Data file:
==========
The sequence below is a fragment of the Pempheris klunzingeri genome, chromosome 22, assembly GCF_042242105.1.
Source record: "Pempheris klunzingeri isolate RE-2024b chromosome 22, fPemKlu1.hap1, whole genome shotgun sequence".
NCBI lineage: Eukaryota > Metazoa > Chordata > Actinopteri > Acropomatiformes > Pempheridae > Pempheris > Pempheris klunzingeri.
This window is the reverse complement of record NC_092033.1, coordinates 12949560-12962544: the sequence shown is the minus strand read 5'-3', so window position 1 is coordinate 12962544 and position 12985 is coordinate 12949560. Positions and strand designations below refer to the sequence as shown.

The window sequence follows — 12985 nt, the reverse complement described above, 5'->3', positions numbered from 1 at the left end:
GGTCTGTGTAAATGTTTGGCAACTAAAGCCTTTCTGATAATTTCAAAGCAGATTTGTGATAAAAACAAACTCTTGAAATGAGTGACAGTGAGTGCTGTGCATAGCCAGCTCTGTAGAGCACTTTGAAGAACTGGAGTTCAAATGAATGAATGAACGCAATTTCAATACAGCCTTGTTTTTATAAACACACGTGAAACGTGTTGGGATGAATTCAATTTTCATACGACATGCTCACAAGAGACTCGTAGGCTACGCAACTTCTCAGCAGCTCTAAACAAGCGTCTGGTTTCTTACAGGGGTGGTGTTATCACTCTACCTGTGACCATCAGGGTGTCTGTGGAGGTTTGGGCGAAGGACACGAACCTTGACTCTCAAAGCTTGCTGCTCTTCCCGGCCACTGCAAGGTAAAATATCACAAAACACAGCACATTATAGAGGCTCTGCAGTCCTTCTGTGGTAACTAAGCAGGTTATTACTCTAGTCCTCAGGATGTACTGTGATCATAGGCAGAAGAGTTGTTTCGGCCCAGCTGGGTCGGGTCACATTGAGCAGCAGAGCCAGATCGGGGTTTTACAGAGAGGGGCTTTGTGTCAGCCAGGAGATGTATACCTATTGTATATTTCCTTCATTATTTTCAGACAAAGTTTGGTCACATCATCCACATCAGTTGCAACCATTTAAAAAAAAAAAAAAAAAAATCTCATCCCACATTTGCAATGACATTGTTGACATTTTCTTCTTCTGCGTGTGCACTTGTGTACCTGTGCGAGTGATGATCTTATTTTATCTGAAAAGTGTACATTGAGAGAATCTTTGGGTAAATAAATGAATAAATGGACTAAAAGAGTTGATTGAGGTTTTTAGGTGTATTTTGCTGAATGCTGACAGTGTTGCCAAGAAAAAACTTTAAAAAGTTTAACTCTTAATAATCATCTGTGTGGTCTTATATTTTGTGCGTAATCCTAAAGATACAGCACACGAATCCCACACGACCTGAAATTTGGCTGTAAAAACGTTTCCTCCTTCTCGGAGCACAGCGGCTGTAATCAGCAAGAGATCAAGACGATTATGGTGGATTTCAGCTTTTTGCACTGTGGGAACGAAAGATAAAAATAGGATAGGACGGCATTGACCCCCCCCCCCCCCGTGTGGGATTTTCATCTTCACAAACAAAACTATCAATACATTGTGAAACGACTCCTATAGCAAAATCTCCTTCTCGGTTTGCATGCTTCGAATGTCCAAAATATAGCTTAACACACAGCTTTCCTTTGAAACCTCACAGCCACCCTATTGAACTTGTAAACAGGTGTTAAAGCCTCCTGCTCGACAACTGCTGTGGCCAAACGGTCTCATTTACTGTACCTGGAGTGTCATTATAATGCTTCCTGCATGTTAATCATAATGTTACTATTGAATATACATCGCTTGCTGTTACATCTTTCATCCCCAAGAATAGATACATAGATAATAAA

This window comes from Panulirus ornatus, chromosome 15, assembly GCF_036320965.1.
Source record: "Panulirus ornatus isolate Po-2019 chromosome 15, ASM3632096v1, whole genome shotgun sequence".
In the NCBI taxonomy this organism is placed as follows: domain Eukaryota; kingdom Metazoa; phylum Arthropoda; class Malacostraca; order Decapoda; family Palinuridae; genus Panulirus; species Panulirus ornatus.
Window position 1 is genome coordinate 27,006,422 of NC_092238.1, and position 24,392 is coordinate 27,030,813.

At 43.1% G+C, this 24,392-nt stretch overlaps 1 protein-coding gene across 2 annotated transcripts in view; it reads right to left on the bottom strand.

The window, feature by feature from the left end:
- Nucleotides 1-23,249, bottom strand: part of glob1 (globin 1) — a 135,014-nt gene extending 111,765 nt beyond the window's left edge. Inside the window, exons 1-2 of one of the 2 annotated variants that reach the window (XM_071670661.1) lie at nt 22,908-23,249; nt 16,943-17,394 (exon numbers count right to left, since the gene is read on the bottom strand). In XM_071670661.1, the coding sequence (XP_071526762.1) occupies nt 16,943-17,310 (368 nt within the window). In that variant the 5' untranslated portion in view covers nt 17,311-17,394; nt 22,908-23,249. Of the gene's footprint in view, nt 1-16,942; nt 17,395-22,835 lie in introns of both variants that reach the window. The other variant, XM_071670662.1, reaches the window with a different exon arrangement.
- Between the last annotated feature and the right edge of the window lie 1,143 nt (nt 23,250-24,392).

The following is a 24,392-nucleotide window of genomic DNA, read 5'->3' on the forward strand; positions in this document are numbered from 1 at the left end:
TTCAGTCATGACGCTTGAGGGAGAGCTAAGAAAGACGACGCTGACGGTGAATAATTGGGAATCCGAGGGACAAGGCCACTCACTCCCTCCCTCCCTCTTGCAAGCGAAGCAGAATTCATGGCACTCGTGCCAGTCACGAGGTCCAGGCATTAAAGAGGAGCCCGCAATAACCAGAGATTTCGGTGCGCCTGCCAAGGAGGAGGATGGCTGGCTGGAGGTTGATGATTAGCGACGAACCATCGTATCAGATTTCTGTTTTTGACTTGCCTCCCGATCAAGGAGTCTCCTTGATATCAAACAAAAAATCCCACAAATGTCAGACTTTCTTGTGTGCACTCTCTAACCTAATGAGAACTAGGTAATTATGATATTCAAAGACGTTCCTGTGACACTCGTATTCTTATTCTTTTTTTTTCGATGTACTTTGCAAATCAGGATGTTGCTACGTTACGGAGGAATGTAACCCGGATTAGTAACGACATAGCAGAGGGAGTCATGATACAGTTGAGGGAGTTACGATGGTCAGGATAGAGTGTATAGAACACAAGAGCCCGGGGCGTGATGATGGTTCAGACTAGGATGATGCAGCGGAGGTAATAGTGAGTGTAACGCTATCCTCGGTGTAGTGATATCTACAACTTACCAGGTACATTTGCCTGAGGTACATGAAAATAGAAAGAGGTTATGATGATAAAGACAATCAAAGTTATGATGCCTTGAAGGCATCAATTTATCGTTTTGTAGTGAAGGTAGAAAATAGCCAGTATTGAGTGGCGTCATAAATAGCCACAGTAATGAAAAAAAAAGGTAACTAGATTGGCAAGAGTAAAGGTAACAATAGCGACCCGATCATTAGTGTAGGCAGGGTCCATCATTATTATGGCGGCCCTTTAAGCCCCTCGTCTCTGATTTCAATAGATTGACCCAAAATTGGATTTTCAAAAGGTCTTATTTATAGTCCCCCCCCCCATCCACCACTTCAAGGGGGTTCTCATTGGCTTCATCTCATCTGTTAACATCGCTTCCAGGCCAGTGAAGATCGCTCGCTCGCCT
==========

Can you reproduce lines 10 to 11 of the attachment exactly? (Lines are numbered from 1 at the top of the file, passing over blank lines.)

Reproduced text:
Window position 1 is genome coordinate 27,006,422 of NC_092238.1, and position 24,392 is coordinate 27,030,813.

At 43.1% G+C, this 24,392-nt stretch overlaps 1 protein-coding gene across 2 annotated transcripts in view; it reads right to left on the bottom strand.